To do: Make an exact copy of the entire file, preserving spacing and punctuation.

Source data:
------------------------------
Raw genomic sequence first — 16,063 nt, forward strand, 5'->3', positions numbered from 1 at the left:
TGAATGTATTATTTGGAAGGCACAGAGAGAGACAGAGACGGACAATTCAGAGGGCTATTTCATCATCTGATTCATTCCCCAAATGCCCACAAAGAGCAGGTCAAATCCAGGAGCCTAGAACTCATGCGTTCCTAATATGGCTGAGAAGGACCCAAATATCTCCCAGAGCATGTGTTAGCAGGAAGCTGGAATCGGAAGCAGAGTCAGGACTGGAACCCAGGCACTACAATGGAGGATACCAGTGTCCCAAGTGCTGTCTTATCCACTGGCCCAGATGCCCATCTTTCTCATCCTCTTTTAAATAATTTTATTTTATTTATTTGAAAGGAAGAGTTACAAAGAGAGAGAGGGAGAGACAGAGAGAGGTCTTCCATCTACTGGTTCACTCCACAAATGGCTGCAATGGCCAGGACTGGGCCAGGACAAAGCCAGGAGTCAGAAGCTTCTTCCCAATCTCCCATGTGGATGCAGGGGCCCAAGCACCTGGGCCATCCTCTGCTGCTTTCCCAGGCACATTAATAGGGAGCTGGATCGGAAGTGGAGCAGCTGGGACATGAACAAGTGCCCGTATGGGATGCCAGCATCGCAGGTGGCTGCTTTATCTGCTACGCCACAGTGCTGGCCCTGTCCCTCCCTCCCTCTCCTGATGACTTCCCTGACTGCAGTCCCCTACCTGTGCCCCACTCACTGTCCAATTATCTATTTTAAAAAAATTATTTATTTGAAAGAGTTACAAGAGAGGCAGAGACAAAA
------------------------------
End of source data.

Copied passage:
Raw genomic sequence first — 16,063 nt, forward strand, 5'->3', positions numbered from 1 at the left:
TGAATGTATTATTTGGAAGGCACAGAGAGAGACAGAGACGGACAATTCAGAGGGCTATTTCATCATCTGATTCATTCCCCAAATGCCCACAAAGAGCAGGTCAAATCCAGGAGCCTAGAACTCATGCGTTCCTAATATGGCTGAGAAGGACCCAAATATCTCCCAGAGCATGTGTTAGCAGGAAGCTGGAATCGGAAGCAGAGTCAGGACTGGAACCCAGGCACTACAATGGAGGATACCAGTGTCCCAAGTGCTGTCTTATCCACTGGCCCAGATGCCCATCTTTCTCATCCTCTTTTAAATAATTTTATTTTATTTATTTGAAAGGAAGAGTTACAAAGAGAGAGAGGGAGAGACAGAGAGAGGTCTTCCATCTACTGGTTCACTCCACAAATGGCTGCAATGGCCAGGACTGGGCCAGGACAAAGCCAGGAGTCAGAAGCTTCTTCCCAATCTCCCATGTGGATGCAGGGGCCCAAGCACCTGGGCCATCCTCTGCTGCTTTCCCAGGCACATTAATAGGGAGCTGGATCGGAAGTGGAGCAGCTGGGACATGAACAAGTGCCCGTATGGGATGCCAGCATCGCAGGTGGCTGCTTTATCTGCTACGCCACAGTGCTGGCCCTGTCCCTCCCTCCCTCTCCTGATGACTTCCCTGACTGCAGTCCCCTACCTGTGCCCCACTCACTGTCCAATTATCTATTTTAAAAAAATTATTTATTTGAAAGAGTTACAAGAGAGGCAGAGACAAAA